Like being on every pre-sales call. Eventually you learn to just keep your mouth shut and nod. And of course deal with the fallout in the post-sale implementation.
This seems to happen to me often: I’m at work (the daytime one) and someone calls my line from one of our customer service departments, “I have someone on the line who can’t <do x>, can you help them? I can’t figure out what’s going on.”. Ok, sure. The person comes on the line and I ask them to walk me through what they’ve been trying. Inevitably, 9 times out of 10, it works fine. “Oh! It worked. I don’t know why it didn’t work before but it looks like it’s working now. What did you do?”.
I do fess up “Nothing. I didn’t do anything. I guess whatever it was was just temporary.” (“just temporary” being, of course, help desk slang for “some dumbass thing you did but won’t admit to, right?”). The truth is, though, since they came on the phone I was throwing high magic spells at the server and that’s what I did. MAGIC.
I guess that depends on your definition of “perfect”? I do agree with the other saying that Perfect is the Enemy of Good.
Many of my BrightLight clients find bookkeeping and accounting tasks frustrating. It’s a lot of little details and a lot of things to keep track of and it never ends. There are things they think they should be doing better like better tracking, doing entries themselves, or never losing a receipt. There are things they think they should just innately grasp about how it all gets done and what the numbers and reports all mean. But the reality is… that isn’t real. Not everyone is perfect at doing this and that need for perfection, which in their own businesses, doing their own work is what makes them great, ultimately means they sometimes never start anything at all. It’s okay that accounting isn’t what they’re good at and that they’ll never be perfect recordkeepers. The important thing is to start and keep at it in whatever way works for them. The rest is up to me to work out because I’m the one that that should both get it done and get it done perfectly. And if we’re honest, sometimes that also takes a couple of tries, reviewing my work and going back and doing something again to get it right.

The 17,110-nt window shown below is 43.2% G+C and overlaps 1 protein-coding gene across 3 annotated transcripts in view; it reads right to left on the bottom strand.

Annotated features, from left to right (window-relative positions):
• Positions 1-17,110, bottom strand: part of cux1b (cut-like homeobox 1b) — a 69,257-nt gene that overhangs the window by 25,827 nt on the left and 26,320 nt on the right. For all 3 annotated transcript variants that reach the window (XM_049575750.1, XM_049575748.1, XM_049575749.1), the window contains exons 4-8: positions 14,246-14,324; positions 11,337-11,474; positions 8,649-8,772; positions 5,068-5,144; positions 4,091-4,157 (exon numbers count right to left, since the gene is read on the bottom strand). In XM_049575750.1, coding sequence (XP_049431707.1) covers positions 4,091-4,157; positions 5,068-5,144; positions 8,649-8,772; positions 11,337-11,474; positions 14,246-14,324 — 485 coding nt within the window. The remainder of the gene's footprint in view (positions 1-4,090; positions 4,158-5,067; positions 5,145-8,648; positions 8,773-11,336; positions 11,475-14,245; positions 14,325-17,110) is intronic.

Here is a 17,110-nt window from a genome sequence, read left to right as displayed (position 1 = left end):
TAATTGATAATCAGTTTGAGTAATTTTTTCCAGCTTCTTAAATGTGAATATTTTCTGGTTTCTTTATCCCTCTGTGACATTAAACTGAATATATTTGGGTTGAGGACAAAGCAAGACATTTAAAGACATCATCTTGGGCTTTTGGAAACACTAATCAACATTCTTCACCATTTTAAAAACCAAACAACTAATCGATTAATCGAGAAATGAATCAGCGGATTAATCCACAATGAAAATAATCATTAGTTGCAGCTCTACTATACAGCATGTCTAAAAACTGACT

So yes, I guess sometimes being done is better than being perfect, so long as done resembles something useful. Doing something terribly just to do it isn’t the answer either.
#1: The morning you really really really need coffee to survive at the office is the morning where there isn’t any.